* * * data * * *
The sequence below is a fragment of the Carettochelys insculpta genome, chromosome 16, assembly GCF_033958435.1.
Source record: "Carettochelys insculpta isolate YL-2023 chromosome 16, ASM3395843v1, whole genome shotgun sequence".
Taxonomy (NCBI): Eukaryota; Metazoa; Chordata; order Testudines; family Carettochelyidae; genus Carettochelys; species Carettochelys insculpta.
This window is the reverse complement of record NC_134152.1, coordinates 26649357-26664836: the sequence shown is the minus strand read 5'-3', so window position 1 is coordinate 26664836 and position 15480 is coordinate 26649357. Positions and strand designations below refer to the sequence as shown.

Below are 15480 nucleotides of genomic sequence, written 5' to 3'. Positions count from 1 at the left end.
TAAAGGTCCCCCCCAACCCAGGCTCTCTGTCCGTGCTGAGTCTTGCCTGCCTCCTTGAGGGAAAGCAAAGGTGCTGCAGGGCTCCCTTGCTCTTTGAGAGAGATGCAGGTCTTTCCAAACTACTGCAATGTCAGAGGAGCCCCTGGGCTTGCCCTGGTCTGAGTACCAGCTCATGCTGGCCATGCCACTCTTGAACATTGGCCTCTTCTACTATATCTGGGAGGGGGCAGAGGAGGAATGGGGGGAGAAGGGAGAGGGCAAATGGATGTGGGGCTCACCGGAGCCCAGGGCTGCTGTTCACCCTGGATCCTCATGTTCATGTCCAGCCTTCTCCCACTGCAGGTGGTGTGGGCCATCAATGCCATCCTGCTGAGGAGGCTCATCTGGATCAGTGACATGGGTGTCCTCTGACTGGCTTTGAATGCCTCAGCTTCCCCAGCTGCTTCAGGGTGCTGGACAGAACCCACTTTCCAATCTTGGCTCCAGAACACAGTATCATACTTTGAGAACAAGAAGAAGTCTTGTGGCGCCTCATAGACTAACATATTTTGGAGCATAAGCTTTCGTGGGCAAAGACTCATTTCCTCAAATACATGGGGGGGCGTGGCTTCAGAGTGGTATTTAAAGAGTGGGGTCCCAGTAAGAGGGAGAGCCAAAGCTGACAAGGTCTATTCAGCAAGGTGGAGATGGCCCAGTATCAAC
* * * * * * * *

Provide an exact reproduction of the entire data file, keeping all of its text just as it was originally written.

The sequence below is a fragment of the Carettochelys insculpta genome, chromosome 16, assembly GCF_033958435.1.
Source record: "Carettochelys insculpta isolate YL-2023 chromosome 16, ASM3395843v1, whole genome shotgun sequence".
Taxonomy (NCBI): Eukaryota; Metazoa; Chordata; order Testudines; family Carettochelyidae; genus Carettochelys; species Carettochelys insculpta.
This window is the reverse complement of record NC_134152.1, coordinates 26649357-26664836: the sequence shown is the minus strand read 5'-3', so window position 1 is coordinate 26664836 and position 15480 is coordinate 26649357. Positions and strand designations below refer to the sequence as shown.

Below are 15480 nucleotides of genomic sequence, written 5' to 3'. Positions count from 1 at the left end.
TAAAGGTCCCCCCCAACCCAGGCTCTCTGTCCGTGCTGAGTCTTGCCTGCCTCCTTGAGGGAAAGCAAAGGTGCTGCAGGGCTCCCTTGCTCTTTGAGAGAGATGCAGGTCTTTCCAAACTACTGCAATGTCAGAGGAGCCCCTGGGCTTGCCCTGGTCTGAGTACCAGCTCATGCTGGCCATGCCACTCTTGAACATTGGCCTCTTCTACTATATCTGGGAGGGGGCAGAGGAGGAATGGGGGGAGAAGGGAGAGGGCAAATGGATGTGGGGCTCACCGGAGCCCAGGGCTGCTGTTCACCCTGGATCCTCATGTTCATGTCCAGCCTTCTCCCACTGCAGGTGGTGTGGGCCATCAATGCCATCCTGCTGAGGAGGCTCATCTGGATCAGTGACATGGGTGTCCTCTGACTGGCTTTGAATGCCTCAGCTTCCCCAGCTGCTTCAGGGTGCTGGACAGAACCCACTTTCCAATCTTGGCTCCAGAACACAGTATCATACTTTGAGAACAAGAAGAAGTCTTGTGGCGCCTCATAGACTAACATATTTTGGAGCATAAGCTTTCGTGGGCAAAGACTCATTTCCTCAAATACATGGGGGGGCGTGGCTTCAGAGTGGTATTTAAAGAGTGGGGTCCCAGTAAGAGGGAGAGCCAAAGCTGACAAGGTCTATTCAGCAAGGTGGAGATGGCCCAGTATCAAC